THE GOLD GAMBLE by Herbert Resnicow

THE GOLD GAMBLE

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KIRKUS REVIEW

Having tackled opera (The Gold Curse) and ballet (The Gold Deadline), New York's brainy Norma and Alexander Gold, now running what must be the world's most lucrative detective agency, are involved with the Broadway stage--specifically, a new production of Guys and Dolls. Norma and Alexander are big money-backers, with friends Pearl and Burton Hanslik and producer Maxwell Sapphire, in what Sapphire hopes will be the crowning glory of an up-and-down career. Others also have plenty riding on the show, careerwise--Carol Sands in the role of Adelaide; leading man Jeffrey Forella; and no-talent, fame-hungry Lisa Terrane, Sapphire's mistress and a thorn in the side of director Michael Rybar and all hands. As the show is nearing its opening night, however, Lisa is found dead in her dressing room--in a fancy version of a locked-door puzzle, with Carol Sands the only possible murderer. Alexander works a deal with long-time adversary-friend Lieutenant Warshafsky for three days' grace to find another culprit before charging Carol and ruining the show. And Norma interviews everyone at tedious length. The time-frame of the murder, the show's story and every number in it, access to the dressing room from inside and outside the theater, and a series of feeble motives are all hashed and numbingly rehashed. The long-drawn-out solution, stage-managed by Alexander with Norma's help, brings unexpected danger and a not-unexpected killer. If Guys and Dolls is your favorite show of all time and the Golds your idea of a fun couple, this one's a bonanza. For others, a pretty dull production.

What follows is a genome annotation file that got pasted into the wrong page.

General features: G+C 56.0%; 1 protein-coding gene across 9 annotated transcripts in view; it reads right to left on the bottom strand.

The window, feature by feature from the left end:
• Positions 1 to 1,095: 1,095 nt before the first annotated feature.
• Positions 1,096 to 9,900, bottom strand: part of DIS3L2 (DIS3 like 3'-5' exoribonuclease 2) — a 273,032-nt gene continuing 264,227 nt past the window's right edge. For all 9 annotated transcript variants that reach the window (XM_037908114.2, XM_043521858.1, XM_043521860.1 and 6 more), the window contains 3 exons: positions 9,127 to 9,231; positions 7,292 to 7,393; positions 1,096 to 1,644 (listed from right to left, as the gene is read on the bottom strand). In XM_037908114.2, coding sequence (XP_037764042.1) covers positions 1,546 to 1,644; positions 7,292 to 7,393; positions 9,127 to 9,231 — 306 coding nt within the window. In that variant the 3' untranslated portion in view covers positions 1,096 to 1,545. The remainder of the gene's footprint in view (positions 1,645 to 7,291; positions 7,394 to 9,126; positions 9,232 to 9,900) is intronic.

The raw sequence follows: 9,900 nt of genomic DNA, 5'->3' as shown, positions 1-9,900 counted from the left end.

Pub Date: Oct. 19th, 1988
Publisher: St. Martin's